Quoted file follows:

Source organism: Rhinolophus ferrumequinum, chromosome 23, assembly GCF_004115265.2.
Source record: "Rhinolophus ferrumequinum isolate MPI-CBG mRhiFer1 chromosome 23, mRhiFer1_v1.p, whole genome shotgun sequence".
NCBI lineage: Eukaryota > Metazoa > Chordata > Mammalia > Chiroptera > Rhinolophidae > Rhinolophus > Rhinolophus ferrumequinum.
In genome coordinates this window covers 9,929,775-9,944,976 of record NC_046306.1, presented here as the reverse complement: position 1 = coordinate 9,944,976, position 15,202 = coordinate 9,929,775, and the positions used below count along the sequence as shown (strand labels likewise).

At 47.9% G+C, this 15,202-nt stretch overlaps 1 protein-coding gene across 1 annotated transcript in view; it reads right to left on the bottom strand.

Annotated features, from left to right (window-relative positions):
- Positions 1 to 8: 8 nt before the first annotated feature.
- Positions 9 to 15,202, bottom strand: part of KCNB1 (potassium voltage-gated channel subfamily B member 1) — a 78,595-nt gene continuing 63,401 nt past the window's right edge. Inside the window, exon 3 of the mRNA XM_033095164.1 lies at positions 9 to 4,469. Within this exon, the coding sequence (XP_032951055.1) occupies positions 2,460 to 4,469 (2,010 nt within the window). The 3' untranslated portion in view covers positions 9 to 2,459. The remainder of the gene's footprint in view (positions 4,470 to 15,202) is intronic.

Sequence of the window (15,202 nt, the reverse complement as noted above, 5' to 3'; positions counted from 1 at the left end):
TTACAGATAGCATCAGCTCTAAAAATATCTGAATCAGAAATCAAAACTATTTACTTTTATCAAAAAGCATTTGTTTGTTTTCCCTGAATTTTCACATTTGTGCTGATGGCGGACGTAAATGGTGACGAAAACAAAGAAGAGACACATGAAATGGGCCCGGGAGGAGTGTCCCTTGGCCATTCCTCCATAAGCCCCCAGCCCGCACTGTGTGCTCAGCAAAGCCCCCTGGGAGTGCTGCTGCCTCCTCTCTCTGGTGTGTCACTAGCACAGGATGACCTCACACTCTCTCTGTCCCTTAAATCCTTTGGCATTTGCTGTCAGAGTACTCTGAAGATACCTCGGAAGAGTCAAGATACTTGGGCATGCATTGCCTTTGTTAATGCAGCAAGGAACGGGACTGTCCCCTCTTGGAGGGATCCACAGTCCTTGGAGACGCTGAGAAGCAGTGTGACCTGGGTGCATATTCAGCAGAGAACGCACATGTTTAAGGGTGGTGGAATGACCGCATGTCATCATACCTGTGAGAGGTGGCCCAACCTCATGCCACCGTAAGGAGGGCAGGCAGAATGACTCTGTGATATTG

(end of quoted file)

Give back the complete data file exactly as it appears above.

Source organism: Rhinolophus ferrumequinum, chromosome 23, assembly GCF_004115265.2.
Source record: "Rhinolophus ferrumequinum isolate MPI-CBG mRhiFer1 chromosome 23, mRhiFer1_v1.p, whole genome shotgun sequence".
NCBI lineage: Eukaryota > Metazoa > Chordata > Mammalia > Chiroptera > Rhinolophidae > Rhinolophus > Rhinolophus ferrumequinum.
In genome coordinates this window covers 9,929,775-9,944,976 of record NC_046306.1, presented here as the reverse complement: position 1 = coordinate 9,944,976, position 15,202 = coordinate 9,929,775, and the positions used below count along the sequence as shown (strand labels likewise).

At 47.9% G+C, this 15,202-nt stretch overlaps 1 protein-coding gene across 1 annotated transcript in view; it reads right to left on the bottom strand.

Annotated features, from left to right (window-relative positions):
- Positions 1 to 8: 8 nt before the first annotated feature.
- Positions 9 to 15,202, bottom strand: part of KCNB1 (potassium voltage-gated channel subfamily B member 1) — a 78,595-nt gene continuing 63,401 nt past the window's right edge. Inside the window, exon 3 of the mRNA XM_033095164.1 lies at positions 9 to 4,469. Within this exon, the coding sequence (XP_032951055.1) occupies positions 2,460 to 4,469 (2,010 nt within the window). The 3' untranslated portion in view covers positions 9 to 2,459. The remainder of the gene's footprint in view (positions 4,470 to 15,202) is intronic.

Sequence of the window (15,202 nt, the reverse complement as noted above, 5' to 3'; positions counted from 1 at the left end):
TTACAGATAGCATCAGCTCTAAAAATATCTGAATCAGAAATCAAAACTATTTACTTTTATCAAAAAGCATTTGTTTGTTTTCCCTGAATTTTCACATTTGTGCTGATGGCGGACGTAAATGGTGACGAAAACAAAGAAGAGACACATGAAATGGGCCCGGGAGGAGTGTCCCTTGGCCATTCCTCCATAAGCCCCCAGCCCGCACTGTGTGCTCAGCAAAGCCCCCTGGGAGTGCTGCTGCCTCCTCTCTCTGGTGTGTCACTAGCACAGGATGACCTCACACTCTCTCTGTCCCTTAAATCCTTTGGCATTTGCTGTCAGAGTACTCTGAAGATACCTCGGAAGAGTCAAGATACTTGGGCATGCATTGCCTTTGTTAATGCAGCAAGGAACGGGACTGTCCCCTCTTGGAGGGATCCACAGTCCTTGGAGACGCTGAGAAGCAGTGTGACCTGGGTGCATATTCAGCAGAGAACGCACATGTTTAAGGGTGGTGGAATGACCGCATGTCATCATACCTGTGAGAGGTGGCCCAACCTCATGCCACCGTAAGGAGGGCAGGCAGAATGACTCTGTGATATTG